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Glossary of Terms and Formulae
A B C D E F G H I J K L M N O P Q R S T U V W X Y Z All

AL Value (nH/N2)

The inductance rating of a core in nanohenries (100 Henries) per turn squared based on a peak AC flux density of 10 gauss (1 millitesla) at a frequency of 10 KHz. Note: 35.0 nH/N2 =350µH for 100 turns =35.0 mH for 1000 turns.

Ampere's law

Defines the relationship between magnetizing force and current. It is commonly written as

        H = (.4pNI)/ML

H = magnetizing force in Oersteds
N = Number of Turns
I = Current through N turn
ML = Magnetic path length of core.

Related Links
Ampere's law in detail...


The gapping of E Cores by equally spacing all three legs of the cores rather than introducing a gap in the center-leg only. Twice as much center-leg gap is required to electrically duplicate a given butt-gap.


Another term for an inductor which is intended to filter or choke out signals.

Coercive Force (Hc)

That value of magnetizing force required to reduce the flux density to zero.

Common-Mode Noise

Electrical interference that is common to both lines in relation to earth ground.

Conversion Factors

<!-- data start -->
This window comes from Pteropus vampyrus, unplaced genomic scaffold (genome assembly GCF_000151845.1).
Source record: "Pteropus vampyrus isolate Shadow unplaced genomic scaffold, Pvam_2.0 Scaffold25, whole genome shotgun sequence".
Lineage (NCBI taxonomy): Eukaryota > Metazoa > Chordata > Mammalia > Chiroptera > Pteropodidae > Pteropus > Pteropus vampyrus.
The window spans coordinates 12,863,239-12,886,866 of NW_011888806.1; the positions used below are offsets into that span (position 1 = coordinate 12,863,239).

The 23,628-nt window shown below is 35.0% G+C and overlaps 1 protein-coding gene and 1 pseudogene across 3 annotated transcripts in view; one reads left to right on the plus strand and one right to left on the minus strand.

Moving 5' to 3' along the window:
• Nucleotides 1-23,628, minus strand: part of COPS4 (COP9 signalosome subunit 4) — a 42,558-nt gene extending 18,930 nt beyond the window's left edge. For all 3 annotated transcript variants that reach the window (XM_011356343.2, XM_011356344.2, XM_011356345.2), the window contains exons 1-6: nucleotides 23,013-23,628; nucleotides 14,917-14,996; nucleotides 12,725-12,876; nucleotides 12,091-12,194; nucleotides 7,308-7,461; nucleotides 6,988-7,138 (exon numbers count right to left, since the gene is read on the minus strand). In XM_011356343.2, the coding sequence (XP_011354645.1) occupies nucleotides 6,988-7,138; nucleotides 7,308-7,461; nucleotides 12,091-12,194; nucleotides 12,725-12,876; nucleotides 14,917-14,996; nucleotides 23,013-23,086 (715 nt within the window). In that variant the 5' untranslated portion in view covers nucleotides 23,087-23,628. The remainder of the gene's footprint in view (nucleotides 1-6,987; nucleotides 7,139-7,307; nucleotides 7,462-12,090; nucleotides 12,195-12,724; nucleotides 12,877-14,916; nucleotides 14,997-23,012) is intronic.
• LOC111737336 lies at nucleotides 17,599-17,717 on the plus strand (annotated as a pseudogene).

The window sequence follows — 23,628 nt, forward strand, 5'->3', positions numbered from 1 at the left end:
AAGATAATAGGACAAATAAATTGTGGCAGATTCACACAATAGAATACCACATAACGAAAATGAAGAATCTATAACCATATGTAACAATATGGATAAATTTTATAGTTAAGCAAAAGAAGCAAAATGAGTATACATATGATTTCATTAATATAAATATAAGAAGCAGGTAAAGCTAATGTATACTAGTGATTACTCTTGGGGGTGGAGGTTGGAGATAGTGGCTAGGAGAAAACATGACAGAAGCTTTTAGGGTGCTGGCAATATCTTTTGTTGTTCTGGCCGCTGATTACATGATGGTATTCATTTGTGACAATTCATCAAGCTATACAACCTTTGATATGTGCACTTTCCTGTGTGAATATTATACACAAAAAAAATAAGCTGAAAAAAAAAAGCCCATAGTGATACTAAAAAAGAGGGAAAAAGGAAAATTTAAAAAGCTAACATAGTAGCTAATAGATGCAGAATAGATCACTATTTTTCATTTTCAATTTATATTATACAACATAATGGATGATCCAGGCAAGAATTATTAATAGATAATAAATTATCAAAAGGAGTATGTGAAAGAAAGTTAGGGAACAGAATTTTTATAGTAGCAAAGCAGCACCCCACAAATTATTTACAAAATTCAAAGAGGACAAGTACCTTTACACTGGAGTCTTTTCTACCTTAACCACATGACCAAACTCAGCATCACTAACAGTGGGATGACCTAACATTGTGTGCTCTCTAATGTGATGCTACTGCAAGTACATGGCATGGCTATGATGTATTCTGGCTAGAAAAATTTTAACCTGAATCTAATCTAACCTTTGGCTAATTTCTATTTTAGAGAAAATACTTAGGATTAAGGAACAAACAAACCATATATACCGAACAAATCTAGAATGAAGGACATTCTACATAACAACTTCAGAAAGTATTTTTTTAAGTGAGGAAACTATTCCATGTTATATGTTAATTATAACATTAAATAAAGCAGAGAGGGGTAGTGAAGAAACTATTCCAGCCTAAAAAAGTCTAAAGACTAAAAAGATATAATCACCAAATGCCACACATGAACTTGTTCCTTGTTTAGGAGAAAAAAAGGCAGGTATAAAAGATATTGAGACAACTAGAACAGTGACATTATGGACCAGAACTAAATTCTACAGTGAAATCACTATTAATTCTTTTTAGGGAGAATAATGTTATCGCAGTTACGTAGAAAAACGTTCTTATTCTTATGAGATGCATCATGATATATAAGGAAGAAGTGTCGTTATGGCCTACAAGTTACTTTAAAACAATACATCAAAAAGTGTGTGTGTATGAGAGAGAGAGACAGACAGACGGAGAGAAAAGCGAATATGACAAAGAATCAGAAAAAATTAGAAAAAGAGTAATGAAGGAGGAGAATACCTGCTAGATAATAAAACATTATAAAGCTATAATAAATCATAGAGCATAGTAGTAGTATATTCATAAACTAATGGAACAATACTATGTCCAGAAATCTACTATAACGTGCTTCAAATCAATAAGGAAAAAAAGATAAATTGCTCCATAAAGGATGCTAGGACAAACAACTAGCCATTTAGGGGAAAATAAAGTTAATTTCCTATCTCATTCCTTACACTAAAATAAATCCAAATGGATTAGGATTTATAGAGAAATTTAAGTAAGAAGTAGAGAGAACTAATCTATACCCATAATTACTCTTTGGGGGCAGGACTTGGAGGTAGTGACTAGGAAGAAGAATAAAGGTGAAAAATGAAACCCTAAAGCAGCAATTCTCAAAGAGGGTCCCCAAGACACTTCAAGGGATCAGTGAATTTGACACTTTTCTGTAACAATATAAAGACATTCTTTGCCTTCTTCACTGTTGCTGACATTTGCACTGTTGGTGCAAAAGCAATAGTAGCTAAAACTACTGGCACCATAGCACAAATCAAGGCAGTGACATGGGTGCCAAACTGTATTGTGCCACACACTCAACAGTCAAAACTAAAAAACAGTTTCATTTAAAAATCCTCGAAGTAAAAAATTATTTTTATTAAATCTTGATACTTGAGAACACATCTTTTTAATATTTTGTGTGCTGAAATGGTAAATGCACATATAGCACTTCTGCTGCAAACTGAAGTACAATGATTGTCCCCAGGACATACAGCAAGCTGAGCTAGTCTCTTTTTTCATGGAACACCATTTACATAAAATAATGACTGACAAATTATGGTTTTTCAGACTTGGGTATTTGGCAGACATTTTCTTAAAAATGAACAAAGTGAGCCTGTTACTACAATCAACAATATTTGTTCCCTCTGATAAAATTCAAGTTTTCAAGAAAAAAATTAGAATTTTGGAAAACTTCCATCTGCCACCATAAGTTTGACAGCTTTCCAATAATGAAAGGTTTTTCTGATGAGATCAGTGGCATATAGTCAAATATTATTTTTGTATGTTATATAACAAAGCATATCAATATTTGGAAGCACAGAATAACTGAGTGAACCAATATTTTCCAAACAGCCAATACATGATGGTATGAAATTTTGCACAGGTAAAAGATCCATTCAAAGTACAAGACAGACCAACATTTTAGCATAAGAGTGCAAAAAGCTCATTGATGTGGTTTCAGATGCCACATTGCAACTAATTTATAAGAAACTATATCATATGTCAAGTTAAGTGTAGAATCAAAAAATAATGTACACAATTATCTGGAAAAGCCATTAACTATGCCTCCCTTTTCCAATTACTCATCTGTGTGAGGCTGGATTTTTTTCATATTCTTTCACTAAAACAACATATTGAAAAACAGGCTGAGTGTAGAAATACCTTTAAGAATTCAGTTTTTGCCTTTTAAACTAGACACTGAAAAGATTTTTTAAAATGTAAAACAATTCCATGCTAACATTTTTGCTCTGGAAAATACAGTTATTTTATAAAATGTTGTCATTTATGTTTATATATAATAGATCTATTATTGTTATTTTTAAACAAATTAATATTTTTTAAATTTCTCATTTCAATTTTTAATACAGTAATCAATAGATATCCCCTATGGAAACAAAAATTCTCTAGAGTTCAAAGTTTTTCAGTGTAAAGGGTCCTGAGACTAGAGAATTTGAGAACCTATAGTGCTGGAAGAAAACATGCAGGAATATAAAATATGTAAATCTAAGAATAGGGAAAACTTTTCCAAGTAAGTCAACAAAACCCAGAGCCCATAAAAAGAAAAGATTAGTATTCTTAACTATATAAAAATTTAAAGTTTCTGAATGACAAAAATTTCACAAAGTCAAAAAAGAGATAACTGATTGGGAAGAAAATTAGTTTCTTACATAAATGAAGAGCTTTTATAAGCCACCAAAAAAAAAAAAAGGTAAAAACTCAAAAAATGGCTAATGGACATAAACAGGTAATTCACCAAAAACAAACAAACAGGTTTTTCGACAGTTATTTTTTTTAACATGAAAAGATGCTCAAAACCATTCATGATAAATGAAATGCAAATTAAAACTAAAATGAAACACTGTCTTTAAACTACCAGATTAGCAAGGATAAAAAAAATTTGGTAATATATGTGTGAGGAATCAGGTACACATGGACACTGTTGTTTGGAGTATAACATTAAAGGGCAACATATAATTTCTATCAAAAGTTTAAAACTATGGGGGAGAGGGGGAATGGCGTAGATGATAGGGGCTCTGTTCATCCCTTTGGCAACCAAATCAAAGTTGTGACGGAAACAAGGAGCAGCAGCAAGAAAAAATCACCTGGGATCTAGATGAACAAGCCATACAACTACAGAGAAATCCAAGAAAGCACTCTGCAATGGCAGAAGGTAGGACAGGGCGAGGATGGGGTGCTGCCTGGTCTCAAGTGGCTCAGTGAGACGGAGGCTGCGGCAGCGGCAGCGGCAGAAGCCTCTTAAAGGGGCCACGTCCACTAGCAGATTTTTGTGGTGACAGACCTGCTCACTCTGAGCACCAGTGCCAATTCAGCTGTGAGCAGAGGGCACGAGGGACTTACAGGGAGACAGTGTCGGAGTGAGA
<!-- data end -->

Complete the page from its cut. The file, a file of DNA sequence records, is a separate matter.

oersteds * 0.795 = amp-turns/cm
gauss * 0.0001 = tesla
mH/1000 turns * 10 = uH/100 turns
in2 * 6.425 = cm2
circ mils * 5.07 x 10-6 = cm2
watts/lb * 17.62 = mW/cm3

Copper Loss (Watts)

The power loss (PR) or heat generated by current (I) flowing in a winding with resistance (R)

Core Loss (Watts)

The power loss or heat generated by a magnetic material subjected to an alternating magnetic field.

Cross-Sectional Area (A)

The effective cross-sectional area (cm2) of a core available for magnetic flux. The cross-sectional area listed for toroidal cores is based on bare core dimensions with a 5% radius correction.

Differential-Mode Noise

Electrical interference that is not common to both lines but is present between both lines. This is also known as normal-mode noise.


Electricity is a property of matter that results from the presence or movement of electric charge. Together with magnetism, it constitutes the fundamental interaction known as electromagnetism. Electricity is responsible for many well-known physical phenomena such as lightning, electric fields and electric currents, and is put to use in industrial applications such as electronics and electric power.

Electromotive force

Electromotive force (emf), often denoted by Epsilon(lower-case epsilon), is a measure of the strength of a source of electrical energy and is measured in volts.

Energy Storage (½LI2)

The amount of energy stored, in microjoules (10-6 joules), is the product of one-half the inductance (L) in microhenries ( 10-6 Henries), times the current (I) squared in amperes.

Faraday's Law

Defines the relationship of voltage and flux as:

E = N [df/dt] x 10-8

For sinusoidal voltage conditions, it is written:

E = 2.22 ft FN X 10-8 or E = 4.44 BmAc FN X 10-8


E = Voltage desired
Bm = Flux density of material in gausses.
t = Total flux capacity of core
Ac = Effective core cross-sectional area
F = Design frequency
N = Number of turns
ft = 2 Bm Ac